In the midst of economic challenges, Shezan International Limited, a prominent player in Pakistan’s food and beverage sector, released their quarterly report ending in September 2023. The company appears to be navigating through a transformative phase, as it has seen an upward trajectory in its sales. However, it has been facing challenges in maintaining a robust net profit due to a notable increase in indirect costs, particularly finance costs. Why is that the case? Profit finds out.
First, some quick history: established in 1964 as a joint venture between the Shahnawaz Group in Pakistan and the Alliance Industrial Development Corporation in the United States, Shezan International Limited has evolved into a recognized food brand celebrated for its quality. Headquartered in Lahore, Pakistan, and belonging to the Shahnawaz Group, Shezan stands as a prominent figure in the country’s food and beverage sector, publicly traded on the Pakistan Stock Exchange.
The company is renowned for its flagship product, the ‘Shezan Mango’ juice, which is an impulse buy at schools, canteens, and markets. Shezan expanded operations in 1981 with a unit in Karachi, established a bottle filling plant in 1983, and opened an independent Tetra Brik plant in 1987. In 1990, the company inaugurated a juice factory in Hattar, Khyber Pakhtunkhwa, reinforcing its commitment to meeting both domestic and international market demands.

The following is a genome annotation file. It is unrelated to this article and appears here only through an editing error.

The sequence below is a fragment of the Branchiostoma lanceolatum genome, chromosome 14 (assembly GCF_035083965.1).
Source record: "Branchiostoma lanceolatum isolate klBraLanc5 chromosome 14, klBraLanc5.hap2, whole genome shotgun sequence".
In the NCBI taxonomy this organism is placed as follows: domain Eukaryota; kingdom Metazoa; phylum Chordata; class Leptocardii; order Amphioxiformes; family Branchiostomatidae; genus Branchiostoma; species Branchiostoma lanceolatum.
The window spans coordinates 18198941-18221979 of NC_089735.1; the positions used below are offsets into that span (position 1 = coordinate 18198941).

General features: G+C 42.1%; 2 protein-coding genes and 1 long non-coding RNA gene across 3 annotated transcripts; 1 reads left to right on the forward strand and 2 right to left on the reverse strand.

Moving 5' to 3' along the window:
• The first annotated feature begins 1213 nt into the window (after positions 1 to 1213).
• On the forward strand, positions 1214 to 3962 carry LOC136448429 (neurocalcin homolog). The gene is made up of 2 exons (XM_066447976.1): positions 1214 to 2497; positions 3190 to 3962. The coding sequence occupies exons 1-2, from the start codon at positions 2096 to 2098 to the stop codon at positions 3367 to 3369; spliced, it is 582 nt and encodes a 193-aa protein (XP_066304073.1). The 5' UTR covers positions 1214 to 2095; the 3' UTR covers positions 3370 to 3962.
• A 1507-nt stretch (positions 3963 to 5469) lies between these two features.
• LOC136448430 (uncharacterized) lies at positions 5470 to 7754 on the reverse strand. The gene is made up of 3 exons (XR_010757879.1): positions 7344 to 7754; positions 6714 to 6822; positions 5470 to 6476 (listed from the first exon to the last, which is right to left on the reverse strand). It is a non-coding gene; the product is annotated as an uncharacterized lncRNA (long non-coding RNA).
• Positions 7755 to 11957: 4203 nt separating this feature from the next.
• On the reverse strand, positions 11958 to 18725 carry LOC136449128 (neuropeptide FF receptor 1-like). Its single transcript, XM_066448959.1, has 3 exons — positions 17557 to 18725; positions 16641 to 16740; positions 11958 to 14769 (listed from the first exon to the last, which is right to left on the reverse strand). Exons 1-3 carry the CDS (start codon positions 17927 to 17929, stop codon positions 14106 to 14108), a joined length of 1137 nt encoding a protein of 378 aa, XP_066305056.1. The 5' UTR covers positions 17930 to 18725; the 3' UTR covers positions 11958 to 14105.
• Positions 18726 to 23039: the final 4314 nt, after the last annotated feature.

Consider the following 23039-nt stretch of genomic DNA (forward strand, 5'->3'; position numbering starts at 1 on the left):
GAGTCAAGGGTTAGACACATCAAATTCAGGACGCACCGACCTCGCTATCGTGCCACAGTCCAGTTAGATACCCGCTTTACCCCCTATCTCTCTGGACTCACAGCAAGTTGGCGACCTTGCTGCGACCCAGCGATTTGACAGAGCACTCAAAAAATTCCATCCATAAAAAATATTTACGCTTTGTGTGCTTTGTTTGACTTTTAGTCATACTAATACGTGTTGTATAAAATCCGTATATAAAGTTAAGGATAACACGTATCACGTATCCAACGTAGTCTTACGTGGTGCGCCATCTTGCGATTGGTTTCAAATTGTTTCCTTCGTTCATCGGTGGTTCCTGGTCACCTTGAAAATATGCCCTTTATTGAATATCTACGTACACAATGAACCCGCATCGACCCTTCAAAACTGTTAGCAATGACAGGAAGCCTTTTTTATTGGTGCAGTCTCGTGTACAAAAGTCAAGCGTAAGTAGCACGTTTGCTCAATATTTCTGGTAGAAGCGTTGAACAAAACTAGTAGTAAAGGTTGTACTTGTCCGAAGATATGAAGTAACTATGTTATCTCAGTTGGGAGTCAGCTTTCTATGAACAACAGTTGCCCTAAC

Shezan then diversified its product range to include soft drinks, juices, ketchups, and jams. Notably, Shezan holds the distinction of being Pakistan’s largest mango grower, with an impactful workforce of around 1,000 individuals.
The annual figures
As outlined in its annual report for the year 2023, Shezan has faced economic downturns, regulatory changes such as the imposition of excise duty, and inflationary trends.
The annual sales trajectory reflects a positive trend, standing at Rs 7.7 billion in 2019 with a slight dip to Rs 6.6 billion in 2021, and then rising to Rs 8.7 billion in 2023. Notably, the gross profit increased from Rs 1.5 billion in 2019 to Rs 2 billion in 2023.
The gross profit margin has improved over the years, from 19.9% in 2019 to 23.8% in 2023. The operating profit doubled from Rs 220 million to Rs 450 million during the same period, demonstrating improved control over administrative and sales costs, leading to an increased operating profit margin from 2.86% to 5.16%.